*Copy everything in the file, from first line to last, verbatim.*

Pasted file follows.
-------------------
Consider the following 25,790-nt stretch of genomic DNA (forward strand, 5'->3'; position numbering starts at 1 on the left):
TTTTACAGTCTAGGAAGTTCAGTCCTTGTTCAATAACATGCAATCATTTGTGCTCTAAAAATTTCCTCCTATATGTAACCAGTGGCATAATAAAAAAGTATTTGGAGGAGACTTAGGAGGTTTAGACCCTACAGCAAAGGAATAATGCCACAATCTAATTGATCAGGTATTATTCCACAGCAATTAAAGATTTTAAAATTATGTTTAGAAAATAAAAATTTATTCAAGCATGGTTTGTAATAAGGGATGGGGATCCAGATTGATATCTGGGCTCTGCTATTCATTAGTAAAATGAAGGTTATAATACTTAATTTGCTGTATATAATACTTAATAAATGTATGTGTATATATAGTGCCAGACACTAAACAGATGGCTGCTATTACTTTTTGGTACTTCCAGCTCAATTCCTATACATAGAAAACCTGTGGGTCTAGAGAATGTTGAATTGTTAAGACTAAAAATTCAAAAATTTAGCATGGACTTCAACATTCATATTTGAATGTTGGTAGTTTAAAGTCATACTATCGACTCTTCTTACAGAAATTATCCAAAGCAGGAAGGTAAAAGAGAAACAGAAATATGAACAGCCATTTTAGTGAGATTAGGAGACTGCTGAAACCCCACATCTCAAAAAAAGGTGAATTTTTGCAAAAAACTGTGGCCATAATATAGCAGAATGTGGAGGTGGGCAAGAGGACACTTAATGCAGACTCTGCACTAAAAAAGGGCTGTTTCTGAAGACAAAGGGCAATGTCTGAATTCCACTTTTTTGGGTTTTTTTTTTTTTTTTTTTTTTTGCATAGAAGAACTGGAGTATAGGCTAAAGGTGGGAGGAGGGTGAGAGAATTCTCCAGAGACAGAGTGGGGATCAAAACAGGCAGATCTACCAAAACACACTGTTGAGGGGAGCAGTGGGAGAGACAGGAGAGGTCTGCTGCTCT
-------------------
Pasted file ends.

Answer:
Consider the following 25,790-nt stretch of genomic DNA (forward strand, 5'->3'; position numbering starts at 1 on the left):
TTTTACAGTCTAGGAAGTTCAGTCCTTGTTCAATAACATGCAATCATTTGTGCTCTAAAAATTTCCTCCTATATGTAACCAGTGGCATAATAAAAAAGTATTTGGAGGAGACTTAGGAGGTTTAGACCCTACAGCAAAGGAATAATGCCACAATCTAATTGATCAGGTATTATTCCACAGCAATTAAAGATTTTAAAATTATGTTTAGAAAATAAAAATTTATTCAAGCATGGTTTGTAATAAGGGATGGGGATCCAGATTGATATCTGGGCTCTGCTATTCATTAGTAAAATGAAGGTTATAATACTTAATTTGCTGTATATAATACTTAATAAATGTATGTGTATATATAGTGCCAGACACTAAACAGATGGCTGCTATTACTTTTTGGTACTTCCAGCTCAATTCCTATACATAGAAAACCTGTGGGTCTAGAGAATGTTGAATTGTTAAGACTAAAAATTCAAAAATTTAGCATGGACTTCAACATTCATATTTGAATGTTGGTAGTTTAAAGTCATACTATCGACTCTTCTTACAGAAATTATCCAAAGCAGGAAGGTAAAAGAGAAACAGAAATATGAACAGCCATTTTAGTGAGATTAGGAGACTGCTGAAACCCCACATCTCAAAAAAAGGTGAATTTTTGCAAAAAACTGTGGCCATAATATAGCAGAATGTGGAGGTGGGCAAGAGGACACTTAATGCAGACTCTGCACTAAAAAAGGGCTGTTTCTGAAGACAAAGGGCAATGTCTGAATTCCACTTTTTTGGGTTTTTTTTTTTTTTTTTTTTTTTGCATAGAAGAACTGGAGTATAGGCTAAAGGTGGGAGGAGGGTGAGAGAATTCTCCAGAGACAGAGTGGGGATCAAAACAGGCAGATCTACCAAAACACACTGTTGAGGGGAGCAGTGGGAGAGACAGGAGAGGTCTGCTGCTCT